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23 May 2019

BASIC FINANCIAL PLAN

The logical step, following the previous post on financial independence is drawing a basic financial plan. Wouldn't you agree? We are unpacking ways to reach financial freedom. It is as much a journey for me as it is for my readers. I am also investigating the best ways to improve on how I handle my finances, how I save, how I invest, how I diversify and balance my portfolio, how I build various streams of income and how I  plan to eventually retire comfortably.

basic financial plan
Let us look at the very basics of financial planning and set some milestones together. Like both our Facebook and Instagram pages to follow my progress whilst you work on your own plan. I am right now growing my medium term savings.
Oh well, let us dive right into our exercise by firstly taking stock of where we are.

1. My Assets (What I own):
The beginning is how our finances look at the point of this review. We start with what we own. There are broadly 4 asset classes that we will use for this exercise. We are not going to break the assets down to sub categories. Check the examples in the third column below to get an idea.

Asset Class Asset Description Examples
Cash Cash is generally short-term and low-risk in nature. My shortest term account is the one day notice account. Money market, notice accounts, savings, etc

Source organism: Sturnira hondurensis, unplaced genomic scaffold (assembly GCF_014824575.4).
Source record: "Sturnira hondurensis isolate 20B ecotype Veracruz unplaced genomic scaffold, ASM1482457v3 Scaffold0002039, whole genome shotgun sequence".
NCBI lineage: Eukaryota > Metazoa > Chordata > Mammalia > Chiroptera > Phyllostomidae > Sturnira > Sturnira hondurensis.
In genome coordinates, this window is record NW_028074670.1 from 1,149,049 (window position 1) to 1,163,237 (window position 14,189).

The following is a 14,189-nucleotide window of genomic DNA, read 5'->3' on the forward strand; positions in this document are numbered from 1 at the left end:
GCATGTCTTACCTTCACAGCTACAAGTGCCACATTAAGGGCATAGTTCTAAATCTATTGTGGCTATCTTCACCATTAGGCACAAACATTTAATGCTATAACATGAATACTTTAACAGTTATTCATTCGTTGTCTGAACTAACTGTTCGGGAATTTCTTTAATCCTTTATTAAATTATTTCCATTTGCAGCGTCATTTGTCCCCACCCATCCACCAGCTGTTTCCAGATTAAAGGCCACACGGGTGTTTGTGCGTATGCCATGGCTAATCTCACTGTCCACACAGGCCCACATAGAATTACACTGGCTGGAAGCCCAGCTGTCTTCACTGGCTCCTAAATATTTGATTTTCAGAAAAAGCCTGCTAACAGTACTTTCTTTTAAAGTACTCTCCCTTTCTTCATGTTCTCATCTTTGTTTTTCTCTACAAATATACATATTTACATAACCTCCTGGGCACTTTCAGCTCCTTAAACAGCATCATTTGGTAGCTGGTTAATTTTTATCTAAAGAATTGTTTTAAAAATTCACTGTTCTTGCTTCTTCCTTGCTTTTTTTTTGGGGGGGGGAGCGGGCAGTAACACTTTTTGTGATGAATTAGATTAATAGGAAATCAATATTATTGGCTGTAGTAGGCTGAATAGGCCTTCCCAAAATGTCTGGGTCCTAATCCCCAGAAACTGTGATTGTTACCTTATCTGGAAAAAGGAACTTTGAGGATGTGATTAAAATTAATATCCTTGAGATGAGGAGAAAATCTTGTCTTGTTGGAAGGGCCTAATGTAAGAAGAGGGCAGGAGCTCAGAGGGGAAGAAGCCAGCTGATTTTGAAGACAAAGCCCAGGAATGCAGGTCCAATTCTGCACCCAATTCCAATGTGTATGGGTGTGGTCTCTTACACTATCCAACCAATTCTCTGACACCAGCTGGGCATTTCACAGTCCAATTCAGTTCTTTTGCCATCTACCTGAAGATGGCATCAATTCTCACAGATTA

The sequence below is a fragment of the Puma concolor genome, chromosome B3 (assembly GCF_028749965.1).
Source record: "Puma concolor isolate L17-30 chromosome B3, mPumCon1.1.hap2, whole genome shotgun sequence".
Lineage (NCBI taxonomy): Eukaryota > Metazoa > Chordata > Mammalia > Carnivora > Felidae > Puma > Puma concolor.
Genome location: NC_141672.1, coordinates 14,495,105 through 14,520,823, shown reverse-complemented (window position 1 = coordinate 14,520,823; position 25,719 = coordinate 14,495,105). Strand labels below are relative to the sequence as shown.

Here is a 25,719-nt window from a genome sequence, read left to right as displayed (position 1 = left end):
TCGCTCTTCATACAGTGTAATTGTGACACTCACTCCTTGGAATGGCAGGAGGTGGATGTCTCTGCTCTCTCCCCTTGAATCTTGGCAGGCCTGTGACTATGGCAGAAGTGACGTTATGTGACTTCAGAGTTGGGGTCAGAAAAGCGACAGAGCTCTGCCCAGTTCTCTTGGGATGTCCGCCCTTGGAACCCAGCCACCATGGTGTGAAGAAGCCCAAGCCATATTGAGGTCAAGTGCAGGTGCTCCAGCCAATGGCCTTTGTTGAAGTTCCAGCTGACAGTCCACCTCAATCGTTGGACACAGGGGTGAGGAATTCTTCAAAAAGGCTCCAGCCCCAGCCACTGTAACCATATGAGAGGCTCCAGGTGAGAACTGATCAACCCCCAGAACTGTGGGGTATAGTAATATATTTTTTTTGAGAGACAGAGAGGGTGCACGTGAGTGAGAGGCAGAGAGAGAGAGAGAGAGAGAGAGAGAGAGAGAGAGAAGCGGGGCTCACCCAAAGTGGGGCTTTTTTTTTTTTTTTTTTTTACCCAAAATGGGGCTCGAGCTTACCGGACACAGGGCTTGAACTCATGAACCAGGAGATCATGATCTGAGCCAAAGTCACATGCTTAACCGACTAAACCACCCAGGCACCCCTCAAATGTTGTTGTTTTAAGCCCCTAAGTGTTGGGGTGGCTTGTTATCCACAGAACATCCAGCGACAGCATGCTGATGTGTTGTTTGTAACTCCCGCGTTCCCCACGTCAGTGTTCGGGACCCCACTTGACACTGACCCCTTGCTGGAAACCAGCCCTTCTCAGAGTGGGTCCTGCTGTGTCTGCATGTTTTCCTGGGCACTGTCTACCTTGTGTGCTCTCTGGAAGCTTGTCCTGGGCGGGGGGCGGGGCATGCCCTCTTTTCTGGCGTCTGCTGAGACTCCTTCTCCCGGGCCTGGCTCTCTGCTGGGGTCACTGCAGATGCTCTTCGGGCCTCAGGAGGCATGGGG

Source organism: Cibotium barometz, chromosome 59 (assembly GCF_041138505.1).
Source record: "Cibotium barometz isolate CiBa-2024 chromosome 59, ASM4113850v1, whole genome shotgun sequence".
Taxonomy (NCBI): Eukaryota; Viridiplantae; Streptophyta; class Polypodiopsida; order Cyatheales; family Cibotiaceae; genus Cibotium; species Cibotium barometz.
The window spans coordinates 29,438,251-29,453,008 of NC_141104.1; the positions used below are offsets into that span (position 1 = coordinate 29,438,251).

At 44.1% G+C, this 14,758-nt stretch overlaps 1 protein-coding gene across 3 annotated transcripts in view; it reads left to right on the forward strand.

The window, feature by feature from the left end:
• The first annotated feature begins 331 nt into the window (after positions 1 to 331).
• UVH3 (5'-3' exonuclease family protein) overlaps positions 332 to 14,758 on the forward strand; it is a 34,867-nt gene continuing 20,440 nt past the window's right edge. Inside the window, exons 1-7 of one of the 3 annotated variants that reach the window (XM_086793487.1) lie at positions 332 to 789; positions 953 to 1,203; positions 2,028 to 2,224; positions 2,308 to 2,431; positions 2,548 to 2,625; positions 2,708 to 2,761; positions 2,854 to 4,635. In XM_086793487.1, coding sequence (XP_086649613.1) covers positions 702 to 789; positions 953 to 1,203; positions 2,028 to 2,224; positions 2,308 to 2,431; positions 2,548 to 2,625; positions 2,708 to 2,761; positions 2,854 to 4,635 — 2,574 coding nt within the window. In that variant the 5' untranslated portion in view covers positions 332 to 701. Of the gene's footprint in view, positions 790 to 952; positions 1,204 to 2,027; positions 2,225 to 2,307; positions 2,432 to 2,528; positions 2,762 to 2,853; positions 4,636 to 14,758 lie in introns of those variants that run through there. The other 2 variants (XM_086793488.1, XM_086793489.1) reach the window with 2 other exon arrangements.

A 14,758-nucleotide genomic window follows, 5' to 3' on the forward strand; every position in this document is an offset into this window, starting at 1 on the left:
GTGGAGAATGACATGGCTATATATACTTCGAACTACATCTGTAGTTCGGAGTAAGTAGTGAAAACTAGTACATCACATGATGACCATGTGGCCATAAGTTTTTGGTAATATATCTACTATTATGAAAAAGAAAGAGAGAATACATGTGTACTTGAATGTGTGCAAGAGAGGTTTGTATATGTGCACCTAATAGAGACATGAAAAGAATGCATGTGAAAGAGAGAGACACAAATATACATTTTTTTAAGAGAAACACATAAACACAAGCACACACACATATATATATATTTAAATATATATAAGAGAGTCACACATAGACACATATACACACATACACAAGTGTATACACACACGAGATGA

Bonds Savings bonds is money one lends to government or an institution that needs to raise funds. This is also low risk. Government or company issued bonds.
Real Estate Property investment for holding, leasing and/ or flipping. This is obviously my weakness. Residential, commercial and real estate investment trusts (REITs).
Shares, Stocks or Equities Company shares in the stock exchange or even offshore. This is easier than most people imagine. Individual stocks and/ or exchange traded funds (ETFs).


2. Debt (What I owe):
The next step in drawing a basic financial plan is listing liabilities or what we owe. This has to be the most scary step. No stress though, a problem identified is as good as conquered. 
  • Homeloans or Mortgages are more longer term debts that we have. Get the exact amounts owed to banks and add them up;
  • Short to long term loans;
  • Car loans;
  • Credit cards and other revolving debt like retail store accounts;
  • Any other debt.


3. Net Worth (What I am worth):
This is where we add up all our assets and subtract our liabilities (debt) to get an idea of how much we are worth. Not to be fazed though, a negative net worth can still be rectified. 

4. Setting Financial Goals
Now that we have an idea of how much we are worth, let's go ahead and set our finance goals. How far do we want to grow our net worth? Are we looking at developing passive income, diversifying our portfolio for more streams of income, invest for a comfortable retirement? What to we want to achieve? What is our basic financial plan?

5. The Plan and Strategy
  • My main focus has always been on paying myself first. This involves saving before spending, growing funds for various purposes like emergencies, saving for larger purchases like cars, etc.
  • Drawing and sticking to a monthly spending plan or budget. It's not that hard really.
  • Paying consumer debt off, including credit cards, retail cards, cars, mortgages, etc.
  • Reviewing the essential policies like life insurance. This is a need when one has dependents.
  • Reviewing funds for retirement, including the retirement annuity. Learn how to maximize the RA.
  • Growing savings for children's education.
  • Growing the investments for a balanced portfolio. Are you happy with your stocks, bonds, savings, real estate investments, etc.
Please share your own personal finance strategies in the comment below, on Facebook or Instagram.

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